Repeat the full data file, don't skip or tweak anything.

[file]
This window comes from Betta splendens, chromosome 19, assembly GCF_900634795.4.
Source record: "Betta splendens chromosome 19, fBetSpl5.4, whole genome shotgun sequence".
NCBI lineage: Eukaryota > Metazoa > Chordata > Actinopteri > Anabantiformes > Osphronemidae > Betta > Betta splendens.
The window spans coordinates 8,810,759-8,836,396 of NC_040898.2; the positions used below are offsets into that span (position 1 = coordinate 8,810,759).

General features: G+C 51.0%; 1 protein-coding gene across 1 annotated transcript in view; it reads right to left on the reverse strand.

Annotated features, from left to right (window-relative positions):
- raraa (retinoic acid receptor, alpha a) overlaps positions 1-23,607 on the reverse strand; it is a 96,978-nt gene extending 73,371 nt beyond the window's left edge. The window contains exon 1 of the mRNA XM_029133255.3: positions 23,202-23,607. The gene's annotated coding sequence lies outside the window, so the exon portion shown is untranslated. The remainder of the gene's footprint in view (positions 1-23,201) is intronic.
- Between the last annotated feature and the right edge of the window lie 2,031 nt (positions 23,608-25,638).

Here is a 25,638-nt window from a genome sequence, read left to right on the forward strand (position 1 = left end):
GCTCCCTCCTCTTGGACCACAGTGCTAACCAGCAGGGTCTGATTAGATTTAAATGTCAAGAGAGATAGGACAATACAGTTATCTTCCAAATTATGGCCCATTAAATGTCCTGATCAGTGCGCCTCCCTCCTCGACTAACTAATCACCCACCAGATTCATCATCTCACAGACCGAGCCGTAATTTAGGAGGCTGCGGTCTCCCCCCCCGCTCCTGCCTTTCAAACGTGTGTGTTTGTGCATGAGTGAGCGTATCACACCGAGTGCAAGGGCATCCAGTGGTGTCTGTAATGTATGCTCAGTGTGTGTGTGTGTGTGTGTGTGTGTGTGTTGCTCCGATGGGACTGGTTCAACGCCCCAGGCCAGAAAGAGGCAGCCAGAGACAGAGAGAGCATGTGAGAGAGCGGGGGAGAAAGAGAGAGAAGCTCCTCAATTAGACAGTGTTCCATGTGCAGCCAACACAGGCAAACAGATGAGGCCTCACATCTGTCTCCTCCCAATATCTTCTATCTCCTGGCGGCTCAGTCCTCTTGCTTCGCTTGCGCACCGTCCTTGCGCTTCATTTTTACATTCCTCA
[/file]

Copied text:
This window comes from Betta splendens, chromosome 19, assembly GCF_900634795.4.
Source record: "Betta splendens chromosome 19, fBetSpl5.4, whole genome shotgun sequence".
NCBI lineage: Eukaryota > Metazoa > Chordata > Actinopteri > Anabantiformes > Osphronemidae > Betta > Betta splendens.
The window spans coordinates 8,810,759-8,836,396 of NC_040898.2; the positions used below are offsets into that span (position 1 = coordinate 8,810,759).

General features: G+C 51.0%; 1 protein-coding gene across 1 annotated transcript in view; it reads right to left on the reverse strand.

Annotated features, from left to right (window-relative positions):
- raraa (retinoic acid receptor, alpha a) overlaps positions 1-23,607 on the reverse strand; it is a 96,978-nt gene extending 73,371 nt beyond the window's left edge. The window contains exon 1 of the mRNA XM_029133255.3: positions 23,202-23,607. The gene's annotated coding sequence lies outside the window, so the exon portion shown is untranslated. The remainder of the gene's footprint in view (positions 1-23,201) is intronic.
- Between the last annotated feature and the right edge of the window lie 2,031 nt (positions 23,608-25,638).

Here is a 25,638-nt window from a genome sequence, read left to right on the forward strand (position 1 = left end):
GCTCCCTCCTCTTGGACCACAGTGCTAACCAGCAGGGTCTGATTAGATTTAAATGTCAAGAGAGATAGGACAATACAGTTATCTTCCAAATTATGGCCCATTAAATGTCCTGATCAGTGCGCCTCCCTCCTCGACTAACTAATCACCCACCAGATTCATCATCTCACAGACCGAGCCGTAATTTAGGAGGCTGCGGTCTCCCCCCCCGCTCCTGCCTTTCAAACGTGTGTGTTTGTGCATGAGTGAGCGTATCACACCGAGTGCAAGGGCATCCAGTGGTGTCTGTAATGTATGCTCAGTGTGTGTGTGTGTGTGTGTGTGTGTGTGTTGCTCCGATGGGACTGGTTCAACGCCCCAGGCCAGAAAGAGGCAGCCAGAGACAGAGAGAGCATGTGAGAGAGCGGGGGAGAAAGAGAGAGAAGCTCCTCAATTAGACAGTGTTCCATGTGCAGCCAACACAGGCAAACAGATGAGGCCTCACATCTGTCTCCTCCCAATATCTTCTATCTCCTGGCGGCTCAGTCCTCTTGCTTCGCTTGCGCACCGTCCTTGCGCTTCATTTTTACATTCCTCA